I went for a walk/run today. Probably about 6 km. 2 hills. Some stairs. Lots of sun. Stopped to take photos with my Samsung A6.
I’ve been asked to talk about LinkedIn. This isn’t the first time. Most of the talks, I’ve given were about how to use LinkedIn “technically”. Given that LinkedIn has been available for over 15 years and there are many excellent online courses and webinars on how to use LinkedIn features, I suggested a session on “Why do I use LinkedIn?” instead.
From a more personal point of view.
I am planning to talk about my own use of LinkedIn.
Why I am using LinkedIn to build my personal network.
What the perceived added value is for me.
I think it’s about what works for me, what benefits me.
Sometimes platforms stick. Sometimes they don’t. Who knows, maybe Instagram is a better business platform for you?
Why do I use LinkedIn?
Here’s my list:
- Recruiting. LinkedIn started out as a recruiting platform. That’s still a large and important part. Example: I actively use LinkedIn to recruit.
- Networking. I use LinkedIn to build a net of business connections from my past, present, and future. Providers, external contractors, people I worked with. Example: a contact asked me where to find a UX designer and I shared 3 people that I thought could help her with her search, based on my LinkedIn network. I use the Direct Messaging area for this.
- Gathering information. Follow business topics, companies, magazines, and individuals. Example: I actively use LinkedIn to find information about the industry that I am in.
- Promoting and distributing information. I use LinkedIn to share info with relevant audiences. Example: A lot of energy is spent on creating content. In today’s world, it doesn’t stop there. Telling people via Paid and Organic that a piece of content exists is equally important as creating and writing the piece in the first place. Distribute everywhere. An Ahref study on 1 billion web pages says approximately 90% of pages do not get any traffic from Google. With a limited paid budget, telling people about the web pages I worked on is 1 way to promote new web pages. Expecting others, that don’t know my employer or my business area, to distribute B2B info, isn’t likely to happen. It starts with me. Raising awareness for the cool projects I work on.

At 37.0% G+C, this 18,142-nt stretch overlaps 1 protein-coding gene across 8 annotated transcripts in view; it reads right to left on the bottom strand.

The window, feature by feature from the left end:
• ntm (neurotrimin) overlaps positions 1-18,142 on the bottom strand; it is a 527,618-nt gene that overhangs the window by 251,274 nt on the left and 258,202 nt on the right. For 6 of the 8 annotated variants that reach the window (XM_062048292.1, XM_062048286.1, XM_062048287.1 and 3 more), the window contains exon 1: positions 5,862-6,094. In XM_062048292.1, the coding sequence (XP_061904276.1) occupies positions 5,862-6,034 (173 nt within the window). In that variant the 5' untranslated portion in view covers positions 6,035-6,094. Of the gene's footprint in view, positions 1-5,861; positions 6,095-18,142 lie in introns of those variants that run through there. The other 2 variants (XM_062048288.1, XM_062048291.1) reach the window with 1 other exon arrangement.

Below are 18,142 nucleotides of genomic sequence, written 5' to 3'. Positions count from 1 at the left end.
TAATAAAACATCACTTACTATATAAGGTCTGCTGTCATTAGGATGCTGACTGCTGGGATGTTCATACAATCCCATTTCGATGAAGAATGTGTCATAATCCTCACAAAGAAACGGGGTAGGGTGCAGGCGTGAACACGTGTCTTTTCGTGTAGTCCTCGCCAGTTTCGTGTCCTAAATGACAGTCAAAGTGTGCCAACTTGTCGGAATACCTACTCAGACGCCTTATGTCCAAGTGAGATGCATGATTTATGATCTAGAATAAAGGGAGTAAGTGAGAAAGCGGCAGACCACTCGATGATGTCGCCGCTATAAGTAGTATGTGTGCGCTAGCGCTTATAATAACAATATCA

- Learning and experimenting. Use LinkedIn to learn what kind of messages and formats work and what doesn’t resonate. Learn how often the organic algorithm shows the message. Which posts it currently prefers. See who interacts with a post. Example: Currently the LinkedIn algorithm favours longer posts with no external links, and a long thread of comments.
LinkedIn has the most accurate database of Job Titles.
Posting on LinkedIn at regular intervals gets noticed. My LinkedIn activities help me to stand out. Semrush and other social media tools show my activity levels. It’s a way to stay top-of-mind.
Articles that I promote on LinkedIn have a better chance of ranking.
Sharing articles and posting messages gives me ideas on what topics will work.
My knowledge of Organic LinkedIn helps me with my Paid Advertising projects on LinkedIn.
Think about your topics and your goal on LinkedIn. Do you want to add new skills? Do you want to learn about a new topic? Do you want to position yourself as an expert? Do research. Follow their streams. Attend their online events. Add useful comments or ask questions.
Don’t be a robot.
Try your own text.
Use your own voice.
Add value. Add comments. Contribute.